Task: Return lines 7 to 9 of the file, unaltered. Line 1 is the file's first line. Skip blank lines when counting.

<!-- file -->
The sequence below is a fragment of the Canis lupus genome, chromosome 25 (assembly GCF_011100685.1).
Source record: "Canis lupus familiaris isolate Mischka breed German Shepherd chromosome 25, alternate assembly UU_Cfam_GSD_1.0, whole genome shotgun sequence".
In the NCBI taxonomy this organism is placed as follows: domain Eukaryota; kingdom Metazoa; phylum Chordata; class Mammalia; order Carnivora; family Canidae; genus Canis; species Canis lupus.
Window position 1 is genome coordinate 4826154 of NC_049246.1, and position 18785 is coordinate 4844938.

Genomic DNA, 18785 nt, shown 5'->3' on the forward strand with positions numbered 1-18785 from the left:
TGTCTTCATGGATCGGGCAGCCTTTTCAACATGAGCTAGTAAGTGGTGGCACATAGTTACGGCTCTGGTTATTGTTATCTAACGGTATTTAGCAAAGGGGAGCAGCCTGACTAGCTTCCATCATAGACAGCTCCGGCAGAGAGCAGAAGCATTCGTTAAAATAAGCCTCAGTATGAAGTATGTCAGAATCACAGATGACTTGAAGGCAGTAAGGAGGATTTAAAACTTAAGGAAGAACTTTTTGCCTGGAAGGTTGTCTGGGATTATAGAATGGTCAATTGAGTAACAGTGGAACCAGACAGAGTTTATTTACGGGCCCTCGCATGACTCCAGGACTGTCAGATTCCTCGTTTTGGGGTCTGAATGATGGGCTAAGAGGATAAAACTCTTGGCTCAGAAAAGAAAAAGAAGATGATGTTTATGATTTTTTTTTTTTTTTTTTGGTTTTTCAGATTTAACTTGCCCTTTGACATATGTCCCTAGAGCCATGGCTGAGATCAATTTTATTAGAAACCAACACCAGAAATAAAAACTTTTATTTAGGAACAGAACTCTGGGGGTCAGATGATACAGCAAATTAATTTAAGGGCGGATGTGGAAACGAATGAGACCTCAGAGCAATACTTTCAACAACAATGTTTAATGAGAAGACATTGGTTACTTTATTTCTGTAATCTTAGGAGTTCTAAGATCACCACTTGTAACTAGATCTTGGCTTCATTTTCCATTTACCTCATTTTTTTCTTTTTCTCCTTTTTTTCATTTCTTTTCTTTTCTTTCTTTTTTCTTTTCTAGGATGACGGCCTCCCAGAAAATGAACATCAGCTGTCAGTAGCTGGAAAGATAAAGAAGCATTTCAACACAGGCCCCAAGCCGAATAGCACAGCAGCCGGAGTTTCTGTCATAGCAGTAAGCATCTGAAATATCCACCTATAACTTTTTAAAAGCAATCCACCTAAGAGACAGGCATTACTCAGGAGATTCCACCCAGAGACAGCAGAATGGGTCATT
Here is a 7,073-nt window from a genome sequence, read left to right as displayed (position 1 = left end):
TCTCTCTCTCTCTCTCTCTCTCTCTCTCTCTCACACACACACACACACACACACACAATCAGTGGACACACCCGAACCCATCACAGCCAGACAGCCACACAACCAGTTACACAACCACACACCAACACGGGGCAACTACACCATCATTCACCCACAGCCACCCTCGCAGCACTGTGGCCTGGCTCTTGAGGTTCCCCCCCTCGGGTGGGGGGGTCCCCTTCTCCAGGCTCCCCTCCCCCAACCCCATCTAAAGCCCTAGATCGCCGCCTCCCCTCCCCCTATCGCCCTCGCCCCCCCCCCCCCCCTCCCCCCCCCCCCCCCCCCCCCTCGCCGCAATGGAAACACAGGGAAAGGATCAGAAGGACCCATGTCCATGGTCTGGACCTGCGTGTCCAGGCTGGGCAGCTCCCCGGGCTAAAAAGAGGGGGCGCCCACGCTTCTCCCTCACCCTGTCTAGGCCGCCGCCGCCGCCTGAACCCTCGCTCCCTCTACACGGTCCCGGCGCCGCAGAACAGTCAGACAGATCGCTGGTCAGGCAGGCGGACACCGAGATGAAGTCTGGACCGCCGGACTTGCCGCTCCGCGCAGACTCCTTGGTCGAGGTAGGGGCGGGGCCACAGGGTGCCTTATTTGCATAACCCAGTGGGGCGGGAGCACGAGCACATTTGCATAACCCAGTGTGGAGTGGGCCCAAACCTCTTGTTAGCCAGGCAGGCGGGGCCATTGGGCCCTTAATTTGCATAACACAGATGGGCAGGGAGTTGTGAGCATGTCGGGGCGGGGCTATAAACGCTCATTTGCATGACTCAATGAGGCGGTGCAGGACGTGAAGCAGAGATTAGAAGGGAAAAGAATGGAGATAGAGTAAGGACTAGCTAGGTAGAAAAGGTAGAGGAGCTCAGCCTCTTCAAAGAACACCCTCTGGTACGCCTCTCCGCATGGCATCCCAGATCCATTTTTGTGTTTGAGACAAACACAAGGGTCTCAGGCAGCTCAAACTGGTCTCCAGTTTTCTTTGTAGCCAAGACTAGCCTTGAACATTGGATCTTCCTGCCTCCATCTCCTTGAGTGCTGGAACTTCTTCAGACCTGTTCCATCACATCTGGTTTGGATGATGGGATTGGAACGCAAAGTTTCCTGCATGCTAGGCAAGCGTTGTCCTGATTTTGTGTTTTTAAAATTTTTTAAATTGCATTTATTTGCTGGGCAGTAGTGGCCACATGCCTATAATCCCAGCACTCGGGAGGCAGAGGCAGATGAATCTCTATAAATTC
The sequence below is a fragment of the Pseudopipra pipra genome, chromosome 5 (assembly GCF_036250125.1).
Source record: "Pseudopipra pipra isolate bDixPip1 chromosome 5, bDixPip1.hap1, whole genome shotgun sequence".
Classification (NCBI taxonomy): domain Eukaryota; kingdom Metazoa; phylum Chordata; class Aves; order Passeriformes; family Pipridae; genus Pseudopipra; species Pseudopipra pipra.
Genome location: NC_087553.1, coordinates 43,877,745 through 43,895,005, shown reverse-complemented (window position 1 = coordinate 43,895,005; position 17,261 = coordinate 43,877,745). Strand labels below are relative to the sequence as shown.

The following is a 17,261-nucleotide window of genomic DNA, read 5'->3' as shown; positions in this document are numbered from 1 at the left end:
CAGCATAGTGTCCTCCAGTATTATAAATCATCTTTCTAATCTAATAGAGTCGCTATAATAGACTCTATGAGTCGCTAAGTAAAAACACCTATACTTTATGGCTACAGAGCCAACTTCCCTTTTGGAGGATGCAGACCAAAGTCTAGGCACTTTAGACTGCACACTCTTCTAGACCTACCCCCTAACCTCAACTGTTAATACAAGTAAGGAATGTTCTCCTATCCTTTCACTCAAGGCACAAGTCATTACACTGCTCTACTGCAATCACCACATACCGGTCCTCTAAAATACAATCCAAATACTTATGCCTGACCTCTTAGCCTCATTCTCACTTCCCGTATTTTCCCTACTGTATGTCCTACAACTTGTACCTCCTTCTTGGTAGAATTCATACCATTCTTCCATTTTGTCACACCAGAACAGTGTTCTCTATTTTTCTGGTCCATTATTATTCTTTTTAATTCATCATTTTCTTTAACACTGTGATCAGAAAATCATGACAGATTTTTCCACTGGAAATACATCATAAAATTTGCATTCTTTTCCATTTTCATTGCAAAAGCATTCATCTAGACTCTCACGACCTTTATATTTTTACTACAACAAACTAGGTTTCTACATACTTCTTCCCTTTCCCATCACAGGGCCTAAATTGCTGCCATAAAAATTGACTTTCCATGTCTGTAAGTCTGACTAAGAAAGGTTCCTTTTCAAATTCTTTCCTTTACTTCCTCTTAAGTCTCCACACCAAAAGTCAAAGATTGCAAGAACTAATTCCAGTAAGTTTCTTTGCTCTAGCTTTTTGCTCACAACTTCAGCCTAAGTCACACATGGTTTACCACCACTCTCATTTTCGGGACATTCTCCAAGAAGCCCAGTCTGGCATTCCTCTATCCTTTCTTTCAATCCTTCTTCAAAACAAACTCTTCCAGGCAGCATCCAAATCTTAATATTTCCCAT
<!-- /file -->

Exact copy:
Here is a 7,073-nt window from a genome sequence, read left to right as displayed (position 1 = left end):
TCTCTCTCTCTCTCTCTCTCTCTCTCTCTCTCACACACACACACACACACACACACAATCAGTGGACACACCCGAACCCATCACAGCCAGACAGCCACACAACCAGTTACACAACCACACACCAACACGGGGCAACTACACCATCATTCACCCACAGCCACCCTCGCAGCACTGTGGCCTGGCTCTTGAGGTTCCCCCCCTCGGGTGGGGGGGTCCCCTTCTCCAGGCTCCCCTCCCCCAACCCCATCTAAAGCCCTAGATCGCCGCCTCCCCTCCCCCTATCGCCCTCGCCCCCCCCCCCCCCCTCCCCCCCCCCCCCCCCCCCCCTCGCCGCAATGGAAACACAGGGAAAGGATCAGAAGGACCCATGTCCATGGTCTGGACCTGCGTGTCCAGGCTGGGCAGCTCCCCGGGCTAAAAAGAGGGGGCGCCCACGCTTCTCCCTCACCCTGTCTAGGCCGCCGCCGCCGCCTGAACCCTCGCTCCCTCTACACGGTCCCGGCGCCGCAGAACAGTCAGACAGATCGCTGGTCAGGCAGGCGGACACCGAGATGAAGTCTGGACCGCCGGACTTGCCGCTCCGCGCAGACTCCTTGGTCGAGGTAGGGGCGGGGCCACAGGGTGCCTTATTTGCATAACCCAGTGGGGCGGGAGCACGAGCACATTTGCATAACCCAGTGTGGAGTGGGCCCAAACCTCTTGTTAGCCAGGCAGGCGGGGCCATTGGGCCCTTAATTTGCATAACACAGATGGGCAGGGAGTTGTGAGCATGTCGGGGCGGGGCTATAAACGCTCATTTGCATGACTCAATGAGGCGGTGCAGGACGTGAAGCAGAGATTAGAAGGGAAAAGAATGGAGATAGAGTAAGGACTAGCTAGGTAGAAAAGGTAGAGGAGCTCAGCCTCTTCAAAGAACACCCTCTGGTACGCCTCTCCGCATGGCATCCCAGATCCATTTTTGTGTTTGAGACAAACACAAGGGTCTCAGGCAGCTCAAACTGGTCTCCAGTTTTCTTTGTAGCCAAGACTAGCCTTGAACATTGGATCTTCCTGCCTCCATCTCCTTGAGTGCTGGAACTTCTTCAGACCTGTTCCATCACATCTGGTTTGGATGATGGGATTGGAACGCAAAGTTTCCTGCATGCTAGGCAAGCGTTGTCCTGATTTTGTGTTTTTAAAATTTTTTAAATTGCATTTATTTGCTGGGCAGTAGTGGCCACATGCCTATAATCCCAGCACTCGGGAGGCAGAGGCAGATGAATCTCTATAAATTC
The sequence below is a fragment of the Pseudopipra pipra genome, chromosome 5 (assembly GCF_036250125.1).